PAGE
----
You might be surprised how under-leveraged are most social media sites. The following are some of the most common tips experts suggest
- Don’t forget the Call-to-Action button on Facebook.
- Promote some special offers on Twitters. Create a campaign offering something of value that can be redeemed by opting in.
- LinkedIn offers a good platform to get followers/fans. Why not publish something meaningful in LinkedIn Pulse?
3. Better Content in email
Sometimes, emails are written in a hurry. A quick grammar check and you think you are done.
All emails you send out must be crafted beautifully. They must be worded the right way, should not deviate from the primary objective.
Powerful content in the email you write helps you ensure high readability and therefore more business.
4. Encourage and facilitate in-mail share
The recipient has already signed in to receive your emails, right? In fact that’s why she’s receiving the emails. Then why bother to include in-mail share and the CTA (Call To Action) button in the email?
I think it’s a bad idea to be content with the recipient having opened and read the mail. If the email was so good, why didn’t she share it?
One reason is you neither prompted her to share nor made it easy for her to share.
This is easily taken care of: include an “Email to a friend” button. That lets you get into the mailboxes of her friends, colleagues and network. Do you realize you had been losing out access to hundreds of such mailboxes simply because you did not put a button?!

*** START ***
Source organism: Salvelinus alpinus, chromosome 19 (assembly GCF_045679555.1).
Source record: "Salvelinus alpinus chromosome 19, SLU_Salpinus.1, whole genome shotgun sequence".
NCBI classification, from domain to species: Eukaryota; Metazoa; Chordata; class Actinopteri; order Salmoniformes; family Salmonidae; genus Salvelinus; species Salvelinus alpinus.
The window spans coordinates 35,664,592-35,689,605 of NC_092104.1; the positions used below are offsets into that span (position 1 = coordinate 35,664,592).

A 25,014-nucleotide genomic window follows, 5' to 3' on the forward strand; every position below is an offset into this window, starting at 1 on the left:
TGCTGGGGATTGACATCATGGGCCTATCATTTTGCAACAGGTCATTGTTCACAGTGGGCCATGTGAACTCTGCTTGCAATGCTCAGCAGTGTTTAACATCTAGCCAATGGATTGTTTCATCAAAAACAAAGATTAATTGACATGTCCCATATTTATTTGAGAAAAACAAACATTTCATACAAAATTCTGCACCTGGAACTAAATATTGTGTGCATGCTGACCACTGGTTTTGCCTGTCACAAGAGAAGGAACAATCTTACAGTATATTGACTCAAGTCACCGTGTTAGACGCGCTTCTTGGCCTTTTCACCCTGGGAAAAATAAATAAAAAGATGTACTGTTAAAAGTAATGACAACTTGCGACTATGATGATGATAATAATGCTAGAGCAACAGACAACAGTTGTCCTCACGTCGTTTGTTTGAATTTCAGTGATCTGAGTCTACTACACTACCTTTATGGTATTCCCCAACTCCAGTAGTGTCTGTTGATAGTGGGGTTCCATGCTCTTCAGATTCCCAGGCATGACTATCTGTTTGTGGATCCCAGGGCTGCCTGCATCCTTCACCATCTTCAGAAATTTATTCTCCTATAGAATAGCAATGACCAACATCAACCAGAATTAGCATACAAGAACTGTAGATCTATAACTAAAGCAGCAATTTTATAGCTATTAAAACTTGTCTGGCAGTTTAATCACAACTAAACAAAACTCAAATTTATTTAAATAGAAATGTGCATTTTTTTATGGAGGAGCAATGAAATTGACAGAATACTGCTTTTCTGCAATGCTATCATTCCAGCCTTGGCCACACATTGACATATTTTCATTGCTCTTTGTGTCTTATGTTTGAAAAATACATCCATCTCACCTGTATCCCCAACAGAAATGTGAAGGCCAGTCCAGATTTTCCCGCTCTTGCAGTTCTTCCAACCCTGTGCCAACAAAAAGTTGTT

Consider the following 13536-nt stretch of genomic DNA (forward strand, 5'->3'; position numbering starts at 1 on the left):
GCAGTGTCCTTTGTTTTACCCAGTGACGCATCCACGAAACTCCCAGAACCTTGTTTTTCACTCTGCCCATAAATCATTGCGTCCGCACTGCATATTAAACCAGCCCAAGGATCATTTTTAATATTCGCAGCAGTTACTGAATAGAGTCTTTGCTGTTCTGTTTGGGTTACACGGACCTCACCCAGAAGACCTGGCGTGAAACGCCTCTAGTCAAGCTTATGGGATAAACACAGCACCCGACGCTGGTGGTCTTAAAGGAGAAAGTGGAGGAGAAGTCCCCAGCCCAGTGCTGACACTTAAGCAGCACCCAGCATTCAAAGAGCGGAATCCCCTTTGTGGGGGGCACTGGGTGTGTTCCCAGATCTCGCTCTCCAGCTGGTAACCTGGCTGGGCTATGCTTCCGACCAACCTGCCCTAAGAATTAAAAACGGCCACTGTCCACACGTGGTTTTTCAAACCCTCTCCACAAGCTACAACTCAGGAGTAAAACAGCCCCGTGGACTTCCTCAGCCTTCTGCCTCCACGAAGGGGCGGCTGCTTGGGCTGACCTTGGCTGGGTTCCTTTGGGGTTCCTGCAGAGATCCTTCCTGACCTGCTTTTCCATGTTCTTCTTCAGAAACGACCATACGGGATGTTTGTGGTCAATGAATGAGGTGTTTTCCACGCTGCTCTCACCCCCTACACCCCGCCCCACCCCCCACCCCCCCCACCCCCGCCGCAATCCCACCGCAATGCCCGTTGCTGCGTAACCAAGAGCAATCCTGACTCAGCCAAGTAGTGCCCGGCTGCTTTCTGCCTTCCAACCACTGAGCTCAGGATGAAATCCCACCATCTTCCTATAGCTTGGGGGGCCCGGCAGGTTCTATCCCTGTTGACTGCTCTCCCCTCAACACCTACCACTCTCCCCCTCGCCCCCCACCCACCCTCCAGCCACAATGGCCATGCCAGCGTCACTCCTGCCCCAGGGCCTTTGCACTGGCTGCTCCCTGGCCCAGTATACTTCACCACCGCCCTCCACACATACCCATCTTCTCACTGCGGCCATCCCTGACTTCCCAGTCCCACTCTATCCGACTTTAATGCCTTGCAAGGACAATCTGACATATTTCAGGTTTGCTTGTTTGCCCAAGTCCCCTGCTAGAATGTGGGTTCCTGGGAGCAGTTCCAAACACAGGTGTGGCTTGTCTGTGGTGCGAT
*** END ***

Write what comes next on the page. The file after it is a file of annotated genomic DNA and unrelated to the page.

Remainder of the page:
5. Allow recipients of forwarded emails to opt in too
Let’s say Kim, who’s your opt-in, forwards your email to Fred, her contact. Fred reads the email and instantly likes the contents, so he wants to sign-up for your emails. So how would he go about it?
Use the CTA button here in all your emails. “Subscribe” is all the button needs to say. Without the “Subscribe” button, it’s quite likely Fred won’t take the trouble to visit your site, locate the opt-in box and sign up.
6. Use an email list that’s not been used for some time
Take a good look at an unused mailing list, perhaps from an earlier campaign. Estimates vary, but upto 33 percent of email addresses may die every year, i.e. become obsolete.
There are two things that need to be done with the list.